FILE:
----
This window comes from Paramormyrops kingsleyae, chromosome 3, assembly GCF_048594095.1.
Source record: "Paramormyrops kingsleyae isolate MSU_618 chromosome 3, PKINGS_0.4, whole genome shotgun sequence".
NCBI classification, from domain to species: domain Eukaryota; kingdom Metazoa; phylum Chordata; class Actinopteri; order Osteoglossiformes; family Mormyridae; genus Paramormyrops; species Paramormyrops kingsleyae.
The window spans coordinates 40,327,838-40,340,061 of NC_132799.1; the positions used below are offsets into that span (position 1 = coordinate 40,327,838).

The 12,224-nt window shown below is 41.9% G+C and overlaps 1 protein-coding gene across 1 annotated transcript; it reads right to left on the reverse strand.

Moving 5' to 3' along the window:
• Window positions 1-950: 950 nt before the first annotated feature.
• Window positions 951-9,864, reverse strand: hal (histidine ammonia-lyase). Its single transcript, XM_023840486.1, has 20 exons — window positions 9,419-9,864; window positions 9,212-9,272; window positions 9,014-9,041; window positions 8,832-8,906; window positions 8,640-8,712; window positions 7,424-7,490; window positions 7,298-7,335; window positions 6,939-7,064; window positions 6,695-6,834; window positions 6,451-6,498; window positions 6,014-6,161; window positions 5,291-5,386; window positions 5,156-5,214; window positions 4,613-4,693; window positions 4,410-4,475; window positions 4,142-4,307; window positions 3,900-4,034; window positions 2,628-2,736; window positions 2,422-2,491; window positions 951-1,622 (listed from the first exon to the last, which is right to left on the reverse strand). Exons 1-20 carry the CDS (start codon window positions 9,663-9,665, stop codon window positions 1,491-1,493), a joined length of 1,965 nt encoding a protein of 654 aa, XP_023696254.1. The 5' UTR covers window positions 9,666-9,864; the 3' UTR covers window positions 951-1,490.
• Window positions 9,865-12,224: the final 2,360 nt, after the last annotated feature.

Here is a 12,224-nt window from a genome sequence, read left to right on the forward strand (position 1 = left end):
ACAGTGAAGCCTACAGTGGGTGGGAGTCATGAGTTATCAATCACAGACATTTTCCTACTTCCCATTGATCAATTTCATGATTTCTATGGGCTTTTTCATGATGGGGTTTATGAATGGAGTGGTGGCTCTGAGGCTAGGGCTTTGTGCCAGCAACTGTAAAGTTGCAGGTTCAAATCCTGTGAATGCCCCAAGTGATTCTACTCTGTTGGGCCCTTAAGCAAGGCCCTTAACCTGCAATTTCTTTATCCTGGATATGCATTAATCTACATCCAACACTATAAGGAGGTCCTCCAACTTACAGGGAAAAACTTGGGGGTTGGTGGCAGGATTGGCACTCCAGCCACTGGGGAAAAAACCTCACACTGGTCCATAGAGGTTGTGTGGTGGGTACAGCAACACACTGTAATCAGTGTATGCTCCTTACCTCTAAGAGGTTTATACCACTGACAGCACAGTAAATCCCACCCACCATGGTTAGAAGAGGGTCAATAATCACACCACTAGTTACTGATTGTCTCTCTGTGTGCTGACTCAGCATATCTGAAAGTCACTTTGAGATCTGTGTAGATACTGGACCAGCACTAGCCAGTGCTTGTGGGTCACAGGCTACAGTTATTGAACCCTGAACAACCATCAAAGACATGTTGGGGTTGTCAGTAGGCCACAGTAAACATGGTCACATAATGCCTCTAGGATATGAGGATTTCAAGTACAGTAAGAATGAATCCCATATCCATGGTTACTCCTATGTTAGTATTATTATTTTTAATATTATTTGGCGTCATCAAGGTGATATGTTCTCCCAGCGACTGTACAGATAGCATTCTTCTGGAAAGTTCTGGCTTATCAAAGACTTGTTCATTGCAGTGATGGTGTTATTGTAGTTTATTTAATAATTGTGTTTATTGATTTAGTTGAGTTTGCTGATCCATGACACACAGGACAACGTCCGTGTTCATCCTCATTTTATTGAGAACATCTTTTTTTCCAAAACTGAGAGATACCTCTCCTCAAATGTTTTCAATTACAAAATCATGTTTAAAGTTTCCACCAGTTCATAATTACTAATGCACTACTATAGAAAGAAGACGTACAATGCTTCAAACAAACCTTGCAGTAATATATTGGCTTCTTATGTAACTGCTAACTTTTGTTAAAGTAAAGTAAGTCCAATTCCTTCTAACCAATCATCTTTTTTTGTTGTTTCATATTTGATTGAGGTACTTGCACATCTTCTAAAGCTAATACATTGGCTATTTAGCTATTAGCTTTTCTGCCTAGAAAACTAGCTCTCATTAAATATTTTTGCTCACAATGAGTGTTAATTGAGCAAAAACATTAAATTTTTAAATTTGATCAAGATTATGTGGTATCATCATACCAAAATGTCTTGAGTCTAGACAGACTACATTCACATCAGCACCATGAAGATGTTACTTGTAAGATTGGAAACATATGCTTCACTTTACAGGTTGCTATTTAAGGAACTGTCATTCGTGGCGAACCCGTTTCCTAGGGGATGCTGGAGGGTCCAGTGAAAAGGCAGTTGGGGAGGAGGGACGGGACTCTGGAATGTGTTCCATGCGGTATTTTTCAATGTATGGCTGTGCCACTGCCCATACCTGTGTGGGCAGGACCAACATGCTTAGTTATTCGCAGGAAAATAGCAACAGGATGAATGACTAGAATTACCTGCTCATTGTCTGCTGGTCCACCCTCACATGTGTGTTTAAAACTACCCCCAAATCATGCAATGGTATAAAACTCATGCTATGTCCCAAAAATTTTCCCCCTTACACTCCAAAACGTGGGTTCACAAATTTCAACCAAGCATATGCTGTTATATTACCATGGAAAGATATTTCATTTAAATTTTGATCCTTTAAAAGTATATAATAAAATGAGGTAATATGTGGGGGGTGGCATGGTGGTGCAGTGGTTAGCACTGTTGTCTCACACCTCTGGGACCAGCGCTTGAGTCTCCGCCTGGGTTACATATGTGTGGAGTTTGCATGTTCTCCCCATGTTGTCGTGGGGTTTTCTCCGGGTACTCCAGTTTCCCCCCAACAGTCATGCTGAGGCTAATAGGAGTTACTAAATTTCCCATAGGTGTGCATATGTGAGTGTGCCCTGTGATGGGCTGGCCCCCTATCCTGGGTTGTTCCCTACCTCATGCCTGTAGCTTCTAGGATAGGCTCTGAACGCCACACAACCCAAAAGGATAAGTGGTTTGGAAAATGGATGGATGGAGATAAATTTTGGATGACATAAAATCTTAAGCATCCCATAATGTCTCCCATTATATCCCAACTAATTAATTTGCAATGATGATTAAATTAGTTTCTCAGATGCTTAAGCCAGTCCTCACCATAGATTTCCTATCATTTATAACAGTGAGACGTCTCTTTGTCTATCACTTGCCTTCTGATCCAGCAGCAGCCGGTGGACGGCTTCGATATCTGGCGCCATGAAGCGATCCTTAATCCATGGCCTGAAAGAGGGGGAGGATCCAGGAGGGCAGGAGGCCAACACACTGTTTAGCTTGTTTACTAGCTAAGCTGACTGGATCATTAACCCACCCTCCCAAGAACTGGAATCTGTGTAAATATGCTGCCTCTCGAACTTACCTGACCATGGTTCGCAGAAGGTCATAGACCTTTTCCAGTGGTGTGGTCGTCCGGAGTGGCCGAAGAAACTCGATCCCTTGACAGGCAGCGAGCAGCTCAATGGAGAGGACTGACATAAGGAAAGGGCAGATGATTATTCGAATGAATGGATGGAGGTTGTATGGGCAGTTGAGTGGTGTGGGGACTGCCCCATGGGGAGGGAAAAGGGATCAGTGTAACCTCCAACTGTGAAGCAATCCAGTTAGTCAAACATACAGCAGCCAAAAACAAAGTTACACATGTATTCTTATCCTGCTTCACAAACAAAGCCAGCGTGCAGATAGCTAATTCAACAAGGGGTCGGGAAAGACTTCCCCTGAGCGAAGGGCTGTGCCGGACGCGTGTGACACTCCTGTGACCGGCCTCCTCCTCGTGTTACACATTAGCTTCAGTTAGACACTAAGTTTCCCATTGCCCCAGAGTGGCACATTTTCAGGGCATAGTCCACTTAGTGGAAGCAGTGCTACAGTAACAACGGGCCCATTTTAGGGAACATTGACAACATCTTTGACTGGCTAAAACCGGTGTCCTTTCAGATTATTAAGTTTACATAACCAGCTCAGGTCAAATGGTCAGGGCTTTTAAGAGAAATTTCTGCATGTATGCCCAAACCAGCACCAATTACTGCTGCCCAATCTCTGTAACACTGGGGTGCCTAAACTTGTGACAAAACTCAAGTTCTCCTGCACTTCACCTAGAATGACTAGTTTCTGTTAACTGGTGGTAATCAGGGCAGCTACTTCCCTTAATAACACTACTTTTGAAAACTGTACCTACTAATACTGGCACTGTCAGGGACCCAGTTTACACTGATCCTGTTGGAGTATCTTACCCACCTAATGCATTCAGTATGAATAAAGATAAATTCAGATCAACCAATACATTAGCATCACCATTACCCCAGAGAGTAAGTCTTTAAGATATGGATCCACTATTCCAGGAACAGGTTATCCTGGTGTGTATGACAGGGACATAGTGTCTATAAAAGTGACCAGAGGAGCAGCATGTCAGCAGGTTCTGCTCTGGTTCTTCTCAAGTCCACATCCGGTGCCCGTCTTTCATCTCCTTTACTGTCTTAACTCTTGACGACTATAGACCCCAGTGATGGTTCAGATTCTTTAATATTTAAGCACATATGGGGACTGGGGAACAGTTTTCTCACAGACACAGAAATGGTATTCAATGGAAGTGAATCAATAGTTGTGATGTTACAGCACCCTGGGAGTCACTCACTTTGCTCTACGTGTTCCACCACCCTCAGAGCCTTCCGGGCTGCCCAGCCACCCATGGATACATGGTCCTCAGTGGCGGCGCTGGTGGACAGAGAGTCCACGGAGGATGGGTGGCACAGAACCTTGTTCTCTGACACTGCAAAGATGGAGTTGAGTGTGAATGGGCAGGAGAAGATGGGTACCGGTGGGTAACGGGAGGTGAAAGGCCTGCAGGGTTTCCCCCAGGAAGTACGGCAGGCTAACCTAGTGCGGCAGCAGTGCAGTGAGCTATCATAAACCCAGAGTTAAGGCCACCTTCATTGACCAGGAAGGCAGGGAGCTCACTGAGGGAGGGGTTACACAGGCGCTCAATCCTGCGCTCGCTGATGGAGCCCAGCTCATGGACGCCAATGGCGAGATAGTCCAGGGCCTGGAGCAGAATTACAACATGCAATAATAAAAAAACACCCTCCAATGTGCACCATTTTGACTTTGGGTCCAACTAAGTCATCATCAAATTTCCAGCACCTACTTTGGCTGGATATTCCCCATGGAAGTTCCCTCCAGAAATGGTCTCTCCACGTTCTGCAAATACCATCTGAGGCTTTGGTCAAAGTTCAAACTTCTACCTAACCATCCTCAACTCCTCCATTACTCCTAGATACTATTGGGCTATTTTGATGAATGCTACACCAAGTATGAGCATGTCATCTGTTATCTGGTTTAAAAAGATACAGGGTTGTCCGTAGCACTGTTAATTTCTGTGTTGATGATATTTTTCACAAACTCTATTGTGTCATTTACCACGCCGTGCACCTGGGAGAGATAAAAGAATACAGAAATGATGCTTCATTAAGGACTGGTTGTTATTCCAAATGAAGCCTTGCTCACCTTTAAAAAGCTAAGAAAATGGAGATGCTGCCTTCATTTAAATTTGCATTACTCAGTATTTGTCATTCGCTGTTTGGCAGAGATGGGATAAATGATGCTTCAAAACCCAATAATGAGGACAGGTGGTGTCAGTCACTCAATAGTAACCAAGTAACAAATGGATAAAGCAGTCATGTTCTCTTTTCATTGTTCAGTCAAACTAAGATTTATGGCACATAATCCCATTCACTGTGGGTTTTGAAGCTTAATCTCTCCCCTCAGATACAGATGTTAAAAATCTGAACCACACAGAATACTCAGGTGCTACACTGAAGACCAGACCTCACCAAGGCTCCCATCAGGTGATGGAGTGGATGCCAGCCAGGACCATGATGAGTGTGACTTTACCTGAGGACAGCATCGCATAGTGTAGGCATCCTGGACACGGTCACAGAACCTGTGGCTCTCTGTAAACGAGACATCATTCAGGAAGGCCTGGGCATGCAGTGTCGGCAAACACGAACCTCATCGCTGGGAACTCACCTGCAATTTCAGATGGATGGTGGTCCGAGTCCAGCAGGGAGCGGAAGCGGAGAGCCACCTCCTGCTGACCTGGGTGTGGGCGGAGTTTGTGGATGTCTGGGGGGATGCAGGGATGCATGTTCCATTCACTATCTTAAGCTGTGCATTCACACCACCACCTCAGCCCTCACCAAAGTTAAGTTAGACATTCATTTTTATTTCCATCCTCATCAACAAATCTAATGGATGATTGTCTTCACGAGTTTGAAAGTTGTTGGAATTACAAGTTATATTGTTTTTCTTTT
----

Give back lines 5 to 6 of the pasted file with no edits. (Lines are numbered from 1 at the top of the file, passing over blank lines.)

The 12,224-nt window shown below is 41.9% G+C and overlaps 1 protein-coding gene across 1 annotated transcript; it reads right to left on the reverse strand.

Moving 5' to 3' along the window: